Some Russian media cast the move as a capitulation, but communications watchdog Roskomnadzor said it had acted because the app's Russian founder, Pavel Durov, was prepared to cooperate in combating terrorism and extremism on the platform.
"Roskomnadzor is dropping its demands to restrict access to Telegram messenger in agreement with Russia's general prosecutor's office," it said in a statement.
Durov has been at odds with Russia's authorities over user privacy issues, with Roskomnadzor demanding that Telegram hand over certain information for it to be included on a government list of information distributors.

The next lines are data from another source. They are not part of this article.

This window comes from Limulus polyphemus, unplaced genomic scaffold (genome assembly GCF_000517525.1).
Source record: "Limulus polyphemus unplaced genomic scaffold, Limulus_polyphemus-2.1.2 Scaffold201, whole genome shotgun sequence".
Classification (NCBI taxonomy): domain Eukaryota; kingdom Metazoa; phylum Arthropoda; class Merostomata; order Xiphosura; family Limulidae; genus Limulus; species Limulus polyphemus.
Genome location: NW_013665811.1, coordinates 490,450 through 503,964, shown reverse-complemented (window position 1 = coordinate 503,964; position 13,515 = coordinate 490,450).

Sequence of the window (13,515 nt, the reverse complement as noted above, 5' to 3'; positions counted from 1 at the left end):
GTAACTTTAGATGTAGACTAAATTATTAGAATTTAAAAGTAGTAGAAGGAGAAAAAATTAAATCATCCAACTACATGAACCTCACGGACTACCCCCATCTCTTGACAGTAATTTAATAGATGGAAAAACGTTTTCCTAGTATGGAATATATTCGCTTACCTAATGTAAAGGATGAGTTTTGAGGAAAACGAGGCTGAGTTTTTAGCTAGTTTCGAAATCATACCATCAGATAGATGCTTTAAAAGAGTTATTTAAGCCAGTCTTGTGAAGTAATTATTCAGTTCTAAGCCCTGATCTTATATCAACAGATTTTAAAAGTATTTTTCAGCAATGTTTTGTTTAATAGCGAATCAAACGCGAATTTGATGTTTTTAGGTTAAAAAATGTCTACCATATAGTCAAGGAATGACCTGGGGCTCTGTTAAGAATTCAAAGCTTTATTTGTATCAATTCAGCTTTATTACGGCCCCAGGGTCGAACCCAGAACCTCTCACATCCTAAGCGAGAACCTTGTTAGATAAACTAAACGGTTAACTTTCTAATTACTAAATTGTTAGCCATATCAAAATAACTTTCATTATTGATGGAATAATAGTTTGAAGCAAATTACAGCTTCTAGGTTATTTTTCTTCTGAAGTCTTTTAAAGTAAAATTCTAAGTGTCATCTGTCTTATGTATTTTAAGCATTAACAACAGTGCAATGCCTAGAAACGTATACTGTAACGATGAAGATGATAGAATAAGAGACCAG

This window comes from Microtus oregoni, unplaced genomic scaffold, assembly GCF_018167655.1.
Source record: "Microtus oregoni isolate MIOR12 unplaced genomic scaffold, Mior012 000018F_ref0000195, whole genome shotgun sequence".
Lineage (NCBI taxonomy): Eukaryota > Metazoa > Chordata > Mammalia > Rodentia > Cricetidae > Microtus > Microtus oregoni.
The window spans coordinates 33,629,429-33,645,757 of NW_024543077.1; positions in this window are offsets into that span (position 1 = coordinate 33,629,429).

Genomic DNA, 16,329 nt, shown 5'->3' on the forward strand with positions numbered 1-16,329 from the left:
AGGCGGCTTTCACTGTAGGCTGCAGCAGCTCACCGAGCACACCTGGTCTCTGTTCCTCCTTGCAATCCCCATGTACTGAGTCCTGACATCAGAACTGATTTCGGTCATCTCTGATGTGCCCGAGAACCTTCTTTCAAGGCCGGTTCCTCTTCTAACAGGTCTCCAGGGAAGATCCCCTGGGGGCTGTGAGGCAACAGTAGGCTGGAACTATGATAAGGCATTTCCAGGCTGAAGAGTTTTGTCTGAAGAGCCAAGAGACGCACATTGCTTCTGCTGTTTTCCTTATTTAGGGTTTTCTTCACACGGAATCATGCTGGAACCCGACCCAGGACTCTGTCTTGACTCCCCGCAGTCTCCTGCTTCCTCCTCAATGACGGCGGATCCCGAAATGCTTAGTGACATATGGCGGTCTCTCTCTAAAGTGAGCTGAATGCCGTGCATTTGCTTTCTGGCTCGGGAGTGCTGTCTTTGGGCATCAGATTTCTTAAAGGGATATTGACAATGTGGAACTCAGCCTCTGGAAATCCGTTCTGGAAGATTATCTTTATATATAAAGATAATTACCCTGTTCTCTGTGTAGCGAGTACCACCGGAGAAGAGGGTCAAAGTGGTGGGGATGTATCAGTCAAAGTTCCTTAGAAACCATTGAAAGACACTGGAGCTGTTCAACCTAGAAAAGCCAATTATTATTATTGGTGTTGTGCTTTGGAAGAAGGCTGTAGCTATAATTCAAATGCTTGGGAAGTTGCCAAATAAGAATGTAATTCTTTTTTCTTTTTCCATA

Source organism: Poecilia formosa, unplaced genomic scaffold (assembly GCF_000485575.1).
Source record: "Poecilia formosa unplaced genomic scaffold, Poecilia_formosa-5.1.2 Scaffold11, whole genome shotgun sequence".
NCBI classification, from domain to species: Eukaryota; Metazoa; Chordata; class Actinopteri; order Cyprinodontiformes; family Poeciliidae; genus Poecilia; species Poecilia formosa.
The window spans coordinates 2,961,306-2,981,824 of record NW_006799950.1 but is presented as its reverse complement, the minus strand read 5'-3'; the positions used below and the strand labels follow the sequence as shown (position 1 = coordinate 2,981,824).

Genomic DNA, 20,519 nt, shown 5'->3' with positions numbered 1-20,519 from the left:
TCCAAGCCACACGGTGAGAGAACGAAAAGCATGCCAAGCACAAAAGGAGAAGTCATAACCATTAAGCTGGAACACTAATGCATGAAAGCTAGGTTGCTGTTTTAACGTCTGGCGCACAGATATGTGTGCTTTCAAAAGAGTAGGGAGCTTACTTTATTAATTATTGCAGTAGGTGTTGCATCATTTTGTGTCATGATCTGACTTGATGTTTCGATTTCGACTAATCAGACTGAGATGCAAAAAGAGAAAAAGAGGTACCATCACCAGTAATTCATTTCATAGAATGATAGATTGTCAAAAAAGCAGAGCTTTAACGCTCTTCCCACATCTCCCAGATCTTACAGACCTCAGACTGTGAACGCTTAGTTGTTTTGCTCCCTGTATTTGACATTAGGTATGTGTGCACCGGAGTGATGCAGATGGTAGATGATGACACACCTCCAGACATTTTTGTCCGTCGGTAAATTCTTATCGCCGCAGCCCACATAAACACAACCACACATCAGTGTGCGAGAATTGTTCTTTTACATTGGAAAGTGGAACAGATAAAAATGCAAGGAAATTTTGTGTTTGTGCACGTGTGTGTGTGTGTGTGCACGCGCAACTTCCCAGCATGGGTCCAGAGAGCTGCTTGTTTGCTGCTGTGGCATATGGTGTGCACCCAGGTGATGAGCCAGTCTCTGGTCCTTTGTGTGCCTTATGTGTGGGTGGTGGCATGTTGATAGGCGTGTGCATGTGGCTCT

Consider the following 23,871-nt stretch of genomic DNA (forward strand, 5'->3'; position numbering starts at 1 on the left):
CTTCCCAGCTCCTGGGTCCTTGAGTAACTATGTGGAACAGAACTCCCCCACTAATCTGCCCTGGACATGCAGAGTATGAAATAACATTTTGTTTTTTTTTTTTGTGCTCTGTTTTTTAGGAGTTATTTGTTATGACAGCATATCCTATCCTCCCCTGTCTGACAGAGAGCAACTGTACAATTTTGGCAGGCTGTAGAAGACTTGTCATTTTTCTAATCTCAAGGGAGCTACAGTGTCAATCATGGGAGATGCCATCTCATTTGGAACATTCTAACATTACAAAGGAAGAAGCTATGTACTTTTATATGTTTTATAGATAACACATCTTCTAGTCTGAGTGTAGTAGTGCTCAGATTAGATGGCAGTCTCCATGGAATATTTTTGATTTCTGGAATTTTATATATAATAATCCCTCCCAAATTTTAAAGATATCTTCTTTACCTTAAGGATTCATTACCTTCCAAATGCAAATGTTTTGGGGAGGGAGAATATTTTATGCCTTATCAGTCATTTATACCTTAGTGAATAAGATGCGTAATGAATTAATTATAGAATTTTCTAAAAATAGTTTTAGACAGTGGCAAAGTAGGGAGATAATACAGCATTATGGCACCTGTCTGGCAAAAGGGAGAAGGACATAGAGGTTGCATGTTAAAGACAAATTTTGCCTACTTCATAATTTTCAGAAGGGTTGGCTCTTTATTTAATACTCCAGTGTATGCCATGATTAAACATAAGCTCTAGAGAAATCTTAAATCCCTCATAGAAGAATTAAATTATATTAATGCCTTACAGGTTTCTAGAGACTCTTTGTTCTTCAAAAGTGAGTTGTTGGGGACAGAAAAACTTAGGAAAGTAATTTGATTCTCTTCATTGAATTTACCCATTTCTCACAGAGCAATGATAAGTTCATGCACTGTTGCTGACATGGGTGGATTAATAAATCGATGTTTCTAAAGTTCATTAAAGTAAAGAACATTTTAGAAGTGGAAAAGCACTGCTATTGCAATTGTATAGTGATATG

Roskomnadzor moved to ban the app in April 2018, but despite blocking IP addresses, it was unable to carry out its threat, with Telegram continuing to thrive in Russia, where it is a leading service for news channels.
Despite the ban on using the app, government departments such as the Russian Foreign Ministry and national coronavirus task-force have official channels on Telegram.
The Kremlin took note of Roskomnadzor's decision and the reasoning for it, the TASS news agency reported, citing Kremlin spokesman Dmitry Peskov.There was no immediate reaction from Telegram or Durov.